Astronomy round-up: Super-Earths, broken satellites, and rogue planets

Astronomers have been doing brisk business over the last few weeks. Recently there have been a number of important discoveries about the nature of our universe. Here’s a roundup of three of them.

Researchers led by Mikko Tuomi of the University of Hertfordshire in the UK have announced the discovery of three new “super-Earth” planets orbiting the star HD 40307 – and one of them is in the star’s habitable zone. The term “super-Earth” is a little misleading, because it implies that the planet is like Earth, only bigger and better. In reality, a super-Earth is just a terrestrial planet that is up to ten times more massive than Earth – in other words, a rocky planet larger than Earth but smaller than Uranus.

HD 40307 was previously known to have three planets in its orbit. These planets, also super-Earths, orbit close to the star, too close to support life. Now the researchers have discovered three additional planets. The outermost of these, a planet seven times the mass of Earth, orbits HD 40307 at a distance similar to the Earth’s from the Sun. It exists in HD 40307’s “Goldilocks zone” (i.e., habitable zone), meaning the planet could support liquid water and a stable atmosphere. It also rotates on its axis in a way similar to Earth, suggesting the possibility of a day-night cycle like our own.

The discovery was made possible by a new technique for analyzing data from the HARPS spectrograph. HARPS senses the changes in the colour of a star’s light due to the gravitational pull of its planets. By filtering out noise from the star itself, the scientists were able to find extremely weak, previously undetectable signals indicating the presence of these three planets.

On Nov. 16, the journal Nature learned of a somewhat less thrilling discovery. The French Convection, Rotation, and Planetary Transits (CoRoT) satellite had a computer failure earlier this month, and is currently unable to retrieve data from its telescope.

“To be frank, I think the problem is serious,” said Fabienne Casoli, director of space science and exploration for CNES, the French space agency.

The satellite attempts to spot exoplanets—planets outside the solar system—by looking for transits. A transit is like an eclipse seen from a great distance. The transiting planet passes across the line of sight from the Earth to the planet’s star, and while it does not completely block out the star, the reduction in brightness is noticeable. The change in the star’s brightness can say a lot about the planet, including its size, mass, and the composition of its atmosphere.

CoRoT was the first satellite to discover exoplanets by the transit method. It also gave astronomers an important insight into the oscillation of red giants and discovered CoRoT-7b, which was the smallest-known exoplanet at the time of discovery and has many remarkable features such as its extremely short “year,” which lasts only 0.85 days.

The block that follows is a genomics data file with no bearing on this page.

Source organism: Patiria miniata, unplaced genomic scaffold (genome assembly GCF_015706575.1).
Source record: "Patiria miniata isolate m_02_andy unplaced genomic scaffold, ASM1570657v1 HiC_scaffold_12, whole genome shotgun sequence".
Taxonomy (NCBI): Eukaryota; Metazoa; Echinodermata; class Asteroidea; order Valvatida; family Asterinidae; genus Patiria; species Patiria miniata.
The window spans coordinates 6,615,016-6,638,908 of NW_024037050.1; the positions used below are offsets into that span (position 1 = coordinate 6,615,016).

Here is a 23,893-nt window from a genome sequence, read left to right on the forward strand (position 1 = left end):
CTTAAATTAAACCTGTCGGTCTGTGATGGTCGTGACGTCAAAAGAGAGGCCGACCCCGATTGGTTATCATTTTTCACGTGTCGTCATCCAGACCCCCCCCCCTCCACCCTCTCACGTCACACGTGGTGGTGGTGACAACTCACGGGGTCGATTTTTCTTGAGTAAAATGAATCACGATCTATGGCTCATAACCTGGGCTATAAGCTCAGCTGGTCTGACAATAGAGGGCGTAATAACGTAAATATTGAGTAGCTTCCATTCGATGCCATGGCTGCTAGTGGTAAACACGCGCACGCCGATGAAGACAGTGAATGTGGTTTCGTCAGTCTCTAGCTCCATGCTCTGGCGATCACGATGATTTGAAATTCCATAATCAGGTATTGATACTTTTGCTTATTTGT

The CoRoT mission was launched in 2006, and was only designed for a three-year lifespan. In 2009, it suffered a computer failure and had to switch to its backup unit. Now the backup has failed. CNES has tried to revive the backup unit several times without success. In December, they are going to try to restart the first computer. It is, according to Casoli, “one of the last things we can do.”

In a third discovery, French researchers, in cooperation with scientists at the Université de Montréal, may have found the first clear example of a free-floating “rogue” planet unattached to a star. Known as Isolated Planetary Mass Objects (IPMO), these planets could be formed in one of two ways. Either they are failed brown dwarfs—objects that are formed through the same methods as stars, but are too small to be proper stars in their own right—or they are ordinary planets that were ejected from their solar system.

Several candidate IPMOs had already been identified, but this was inconclusive because scientists were unable to determine the age of these objects with reasonable certainty. The new discovery, known as CFBDSIR2149, is a member of the AB Doradus Moving Group, a cluster of objects whose age is well-known. It’s also quite close—about 100 light years away—which means that it is visible through telescopes and easier to study in detail. This is fortunate because the usual way of discovering far-off planets—the transit method described above—will not work for planets that do not orbit a star.

“Intrinsically, [‘rogue’ planets are] interesting on a human level, as solitary planets in space,” said Loïc Albert, a researcher at the Université de Montréal. “But they can also be a proxy for the study of other planets. They can be models to help us study other objects that are harder to see.”


IMAGE: Hosted by Centre national d’études spatiales (CNES) and produced by  D. Ducros

1 Comment on "Astronomy round-up: Super-Earths, broken satellites, and rogue planets"

  1. I wonder if solar systems in general thruout our galaxy and others along with these rogue planets make up the missing mass of the Universe?

    Traveling to distant stars just may become a lot easier with these stepping stones. Literally.

    D. Peed

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